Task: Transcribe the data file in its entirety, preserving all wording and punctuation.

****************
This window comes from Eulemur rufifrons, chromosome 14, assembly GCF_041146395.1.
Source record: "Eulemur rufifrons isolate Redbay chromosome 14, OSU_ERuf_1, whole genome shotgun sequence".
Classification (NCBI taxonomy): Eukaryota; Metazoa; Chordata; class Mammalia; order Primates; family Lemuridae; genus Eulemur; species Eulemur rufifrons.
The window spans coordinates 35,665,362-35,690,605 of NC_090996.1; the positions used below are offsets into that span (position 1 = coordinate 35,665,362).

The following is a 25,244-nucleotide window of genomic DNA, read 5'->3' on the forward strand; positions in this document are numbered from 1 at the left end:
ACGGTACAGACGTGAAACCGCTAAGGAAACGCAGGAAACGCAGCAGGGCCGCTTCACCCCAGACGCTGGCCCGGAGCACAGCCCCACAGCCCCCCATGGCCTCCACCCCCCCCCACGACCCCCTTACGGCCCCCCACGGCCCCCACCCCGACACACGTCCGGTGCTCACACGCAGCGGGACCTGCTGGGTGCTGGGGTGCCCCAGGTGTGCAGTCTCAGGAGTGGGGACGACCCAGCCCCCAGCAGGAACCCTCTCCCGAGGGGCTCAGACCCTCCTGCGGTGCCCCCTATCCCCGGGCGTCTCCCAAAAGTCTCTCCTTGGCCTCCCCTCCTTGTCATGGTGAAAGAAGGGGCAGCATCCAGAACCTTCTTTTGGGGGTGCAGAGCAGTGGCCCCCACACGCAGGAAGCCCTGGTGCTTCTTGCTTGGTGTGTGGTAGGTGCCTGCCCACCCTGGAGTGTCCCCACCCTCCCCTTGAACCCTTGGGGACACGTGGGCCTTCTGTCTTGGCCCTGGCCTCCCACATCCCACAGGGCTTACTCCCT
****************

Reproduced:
This window comes from Eulemur rufifrons, chromosome 14, assembly GCF_041146395.1.
Source record: "Eulemur rufifrons isolate Redbay chromosome 14, OSU_ERuf_1, whole genome shotgun sequence".
Classification (NCBI taxonomy): Eukaryota; Metazoa; Chordata; class Mammalia; order Primates; family Lemuridae; genus Eulemur; species Eulemur rufifrons.
The window spans coordinates 35,665,362-35,690,605 of NC_090996.1; the positions used below are offsets into that span (position 1 = coordinate 35,665,362).

The following is a 25,244-nucleotide window of genomic DNA, read 5'->3' on the forward strand; positions in this document are numbered from 1 at the left end:
ACGGTACAGACGTGAAACCGCTAAGGAAACGCAGGAAACGCAGCAGGGCCGCTTCACCCCAGACGCTGGCCCGGAGCACAGCCCCACAGCCCCCCATGGCCTCCACCCCCCCCCACGACCCCCTTACGGCCCCCCACGGCCCCCACCCCGACACACGTCCGGTGCTCACACGCAGCGGGACCTGCTGGGTGCTGGGGTGCCCCAGGTGTGCAGTCTCAGGAGTGGGGACGACCCAGCCCCCAGCAGGAACCCTCTCCCGAGGGGCTCAGACCCTCCTGCGGTGCCCCCTATCCCCGGGCGTCTCCCAAAAGTCTCTCCTTGGCCTCCCCTCCTTGTCATGGTGAAAGAAGGGGCAGCATCCAGAACCTTCTTTTGGGGGTGCAGAGCAGTGGCCCCCACACGCAGGAAGCCCTGGTGCTTCTTGCTTGGTGTGTGGTAGGTGCCTGCCCACCCTGGAGTGTCCCCACCCTCCCCTTGAACCCTTGGGGACACGTGGGCCTTCTGTCTTGGCCCTGGCCTCCCACATCCCACAGGGCTTACTCCCT